At first glance, the concept of Individual Retirement Accounts (IRA), 401(k)’s and other retirement plans seems simple enough: A structured way to save for your golden years while deferring taxes on your growing nest egg. Unfortunately, that simple idea becomes one of the most complex areas of estate planning once IRS rules are applied.
Maximizing the Value of Your Retirement Assets
To ensure you are protected, an estate planning attorney must consider tax reduction techniques as they apply to your individual situation, and interpret complicated income tax rules and IRS regulations. Fortunately, our estate planning attorneys immerse themselves daily in the questions and concerns that IRA investors face in planning their estates.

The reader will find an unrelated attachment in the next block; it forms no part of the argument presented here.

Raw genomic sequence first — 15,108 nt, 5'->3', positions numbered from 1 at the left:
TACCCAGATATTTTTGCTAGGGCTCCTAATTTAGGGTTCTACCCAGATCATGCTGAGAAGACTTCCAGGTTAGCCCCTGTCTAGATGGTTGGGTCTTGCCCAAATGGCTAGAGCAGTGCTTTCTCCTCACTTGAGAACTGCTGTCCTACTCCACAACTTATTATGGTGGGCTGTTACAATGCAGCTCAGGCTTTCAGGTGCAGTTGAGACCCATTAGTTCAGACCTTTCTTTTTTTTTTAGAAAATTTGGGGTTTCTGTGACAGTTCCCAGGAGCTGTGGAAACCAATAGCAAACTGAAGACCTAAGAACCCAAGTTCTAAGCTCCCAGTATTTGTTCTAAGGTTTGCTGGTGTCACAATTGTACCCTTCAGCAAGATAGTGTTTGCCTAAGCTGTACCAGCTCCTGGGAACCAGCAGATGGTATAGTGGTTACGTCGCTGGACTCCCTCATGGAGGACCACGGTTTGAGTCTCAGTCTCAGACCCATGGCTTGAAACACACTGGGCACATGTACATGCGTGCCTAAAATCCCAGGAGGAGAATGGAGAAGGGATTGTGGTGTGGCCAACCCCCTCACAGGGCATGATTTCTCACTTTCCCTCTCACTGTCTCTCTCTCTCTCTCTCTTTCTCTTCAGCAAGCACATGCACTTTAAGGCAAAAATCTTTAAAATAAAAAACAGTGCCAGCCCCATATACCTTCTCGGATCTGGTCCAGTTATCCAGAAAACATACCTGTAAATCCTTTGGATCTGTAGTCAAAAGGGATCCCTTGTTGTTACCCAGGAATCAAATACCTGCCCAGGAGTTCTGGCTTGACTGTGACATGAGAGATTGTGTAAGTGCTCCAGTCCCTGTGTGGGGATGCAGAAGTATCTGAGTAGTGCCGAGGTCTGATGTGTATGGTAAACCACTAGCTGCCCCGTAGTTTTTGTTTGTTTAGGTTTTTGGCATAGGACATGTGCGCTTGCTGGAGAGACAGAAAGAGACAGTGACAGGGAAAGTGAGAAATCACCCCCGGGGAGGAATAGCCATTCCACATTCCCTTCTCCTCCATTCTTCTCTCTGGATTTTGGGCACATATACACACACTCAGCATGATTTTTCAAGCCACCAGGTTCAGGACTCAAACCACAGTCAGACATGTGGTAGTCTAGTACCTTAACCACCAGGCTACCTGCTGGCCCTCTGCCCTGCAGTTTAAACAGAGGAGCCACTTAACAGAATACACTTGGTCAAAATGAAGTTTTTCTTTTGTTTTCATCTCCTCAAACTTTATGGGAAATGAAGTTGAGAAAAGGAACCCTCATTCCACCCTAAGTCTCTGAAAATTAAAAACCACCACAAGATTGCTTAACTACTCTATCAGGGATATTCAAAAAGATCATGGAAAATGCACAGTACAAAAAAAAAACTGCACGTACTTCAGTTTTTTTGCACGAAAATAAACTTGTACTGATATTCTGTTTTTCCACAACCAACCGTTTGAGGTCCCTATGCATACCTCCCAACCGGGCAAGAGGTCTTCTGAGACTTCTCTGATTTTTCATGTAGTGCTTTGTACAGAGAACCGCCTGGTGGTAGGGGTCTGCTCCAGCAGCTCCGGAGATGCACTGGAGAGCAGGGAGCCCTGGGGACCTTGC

6 Steps to Begin Planning
As you take steps to organize your affairs, decisions must be made concerning which family members are intended to benefit from the estate plan, which include your IRA and other retirement assets. Each choice you make may have important tax consequences. Consider these steps as you start to plan:
- Survey your assets: Such as investments, savings, retirement plans, real estate, life insurance, annuities, businesses, other personal assets, etc.
- List key contacts/relationships: Such as estate planning attorney, financial advisor and CPA to use for yourself and your family
- Organize important papers: Will, Trust, deeds, beneficiary designations, life insurance policies and account statements
- Estimate what you’ll need: To ensure financial security during your lifetime
- Define your goals: Such as providing for your spouse, children, grandchildren, charitable donations, etc.
- Get professional guidance: From an estate planning attorney, financial advisor and CPA